The cost of college is driving students down

Tuition has increased 169% between 1980-2019

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For many students attending college or preparing to start that educational journey, the cost weighs heavy.

Teenagers and young adults suffer from anxiety and struggle with mental health more than ever before and a lot of it has to do with how they can meet expectations set by society to go to college, graduate and become successful adults.

The problem, however, is that the cost of college continues to increase. When comparing today’s costs to generations before, the amount of debt students take on to complete a degree is impacting their lives for decades.

Throughout her internship with Colorado Community Media, Bella Terhark, a recently graduated senior at Castle View High School, regularly stressed about the cost of college. She said doing extracurricular activities and working hard to get the best grades was all in the hope of getting scholarships to pay for school.

Terhark looked at local schools but wanted to be more adventurous and go to school out of state. After graduating, Terhark said she will be attending a college in Wyoming and majoring in journalism.

The stress felt by students is a concern, said Arapahoe Community College Dean of Students Javon Brame. The mental health crisis teenagers and young adults are facing is like another pandemic, Brame said.

The cost to get an education is a large part of that stress, Brame said. The 10-year dean said that on campus, it is not unusual to have struggling students transported to a mental health facility for help.

“The cost of college is higher than ever,” Brame said. “And the financial assistance available to students and work is not enough to cover it all anymore. Society has to figure out this burden we are putting on students and its not the college, it’s society.”

Brame described a society where students are struggling to have fair access to higher education, calling it “academic capitalism.”

“You enter the system, and it decides how you are sorted out in society,” he said. “Class is the sorting ground.”

In the 1970s, Audrey Brooks — a member of the Baby Boom generation — paid for her first few years of college with grants and working. By her senior year, she said, she needed a loan to finish, which she estimated at about $2,000.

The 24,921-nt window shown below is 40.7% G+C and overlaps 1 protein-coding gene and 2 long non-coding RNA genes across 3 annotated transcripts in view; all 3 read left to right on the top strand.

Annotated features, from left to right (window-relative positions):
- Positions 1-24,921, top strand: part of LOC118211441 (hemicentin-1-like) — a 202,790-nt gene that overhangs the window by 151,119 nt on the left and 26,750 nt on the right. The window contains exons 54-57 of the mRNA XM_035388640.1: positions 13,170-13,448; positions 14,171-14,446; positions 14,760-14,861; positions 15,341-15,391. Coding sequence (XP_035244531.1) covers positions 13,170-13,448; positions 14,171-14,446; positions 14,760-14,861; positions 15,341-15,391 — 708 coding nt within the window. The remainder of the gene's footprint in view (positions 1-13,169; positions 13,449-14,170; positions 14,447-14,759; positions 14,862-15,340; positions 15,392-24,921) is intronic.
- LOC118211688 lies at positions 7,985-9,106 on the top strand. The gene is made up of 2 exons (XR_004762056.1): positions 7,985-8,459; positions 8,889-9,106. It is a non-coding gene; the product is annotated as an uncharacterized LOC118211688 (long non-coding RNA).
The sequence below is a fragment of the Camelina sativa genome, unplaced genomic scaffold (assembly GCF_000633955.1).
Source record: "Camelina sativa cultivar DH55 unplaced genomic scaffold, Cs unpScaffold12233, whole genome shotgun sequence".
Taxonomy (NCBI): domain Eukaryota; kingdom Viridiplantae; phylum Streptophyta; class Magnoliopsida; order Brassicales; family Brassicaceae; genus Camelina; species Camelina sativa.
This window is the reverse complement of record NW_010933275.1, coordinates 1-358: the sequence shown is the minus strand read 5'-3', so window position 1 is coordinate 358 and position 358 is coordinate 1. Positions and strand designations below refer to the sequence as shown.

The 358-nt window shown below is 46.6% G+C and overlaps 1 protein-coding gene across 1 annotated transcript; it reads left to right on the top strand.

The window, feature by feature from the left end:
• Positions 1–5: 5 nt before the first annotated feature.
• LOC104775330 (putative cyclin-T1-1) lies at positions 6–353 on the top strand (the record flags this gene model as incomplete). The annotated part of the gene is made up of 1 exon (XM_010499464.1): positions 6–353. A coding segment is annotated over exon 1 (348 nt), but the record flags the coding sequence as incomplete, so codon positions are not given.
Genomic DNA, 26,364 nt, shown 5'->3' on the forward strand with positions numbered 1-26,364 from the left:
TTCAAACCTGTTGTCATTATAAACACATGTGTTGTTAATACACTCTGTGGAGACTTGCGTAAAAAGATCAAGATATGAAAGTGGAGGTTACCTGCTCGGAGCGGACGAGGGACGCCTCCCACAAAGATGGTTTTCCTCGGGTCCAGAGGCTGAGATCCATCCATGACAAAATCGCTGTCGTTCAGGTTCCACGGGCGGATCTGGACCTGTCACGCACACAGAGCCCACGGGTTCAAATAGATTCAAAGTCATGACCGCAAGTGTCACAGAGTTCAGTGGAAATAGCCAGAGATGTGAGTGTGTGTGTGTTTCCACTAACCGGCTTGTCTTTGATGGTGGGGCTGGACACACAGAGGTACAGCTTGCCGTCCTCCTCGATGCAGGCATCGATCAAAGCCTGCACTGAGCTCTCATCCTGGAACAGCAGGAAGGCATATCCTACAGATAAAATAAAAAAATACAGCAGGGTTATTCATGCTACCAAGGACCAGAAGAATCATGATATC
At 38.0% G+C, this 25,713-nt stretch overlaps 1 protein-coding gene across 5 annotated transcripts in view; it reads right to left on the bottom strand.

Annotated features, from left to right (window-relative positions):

According to the National Center for Education Statistics, a full-time student at a public, four-year institution is looking at paying more than $22,000 a year to get a degree in Colorado. The statistics, drawn from the 2019-2020 school year, show the breakdown for tuition, required fees, room and board.

Colorado is average compared to other states. While most colleges cost about $20,000, in New Jersey and Vermont students are paying closer to $30,000. On the lower end, a year in Florida is around $15,000.

In Wyoming where Terhark will begin college this fall, NCES out-of-state tuition estimates are lower than the national average at around $14,800.

According to a report from the Georgetown University Center on Education and the Workforce, between 1980 and 2019, the average price for college increased 169%.

Author Sandy Baum, a national expert on college tuition, financial aid and college affordability, said the price of a degree has gone up dramatically over the last three decades while income levels have been more stagnant.

With more and more people being told by society to go to college, enrollment rates are going up along with tuition rates, Baum said.

Besides parents and societal pressures to get a degree, moving up in class is also part of the equation.

“It is hard to get a good, middle-class job without an education,” Baum said. “Now, it’s getting harder to afford it. College is must more expensive, and states need to put more into fixing the issues.”

According to the U.S. Bureau of Labor Statistics, education does pay. According to a 2020 report, U.S. workers with bachelor’s degrees had a median weekly income of $1,305. A worker with a high school diploma has a median income of $781.

According to the Georgetown University report, Recovery, in 2020 65% of all U.S. jobs required postsecondary education and training beyond high school.

Besides the cost of paying for a degree, Baum said it’s becoming harder to students to live. With rent increases, inflation rates hitting grocery bills and gasoline costs at a record high, students are struggling to support themselves.

Blame said besides investing more in counseling services to address mental health concerns in students, colleges are also opening more food pantries to make sure they are eating.

Children’s Hospital Colorado Mental Health-in-Chief Dr. Ron-Li Liaw said besides students working excessively to look good on paper, a lot of their mental-health issues are directly related to paying for college.

“Really, you have to ask how can anyone afford it. The price tag for college is really unattainable. You cannot budget for it like an electricity bill or rent or mortgage.”

With the current younger generations, Liaw said they are way ahead more than any other in terms of education, and yet due to costs and mental health, “they are still so far behind.”

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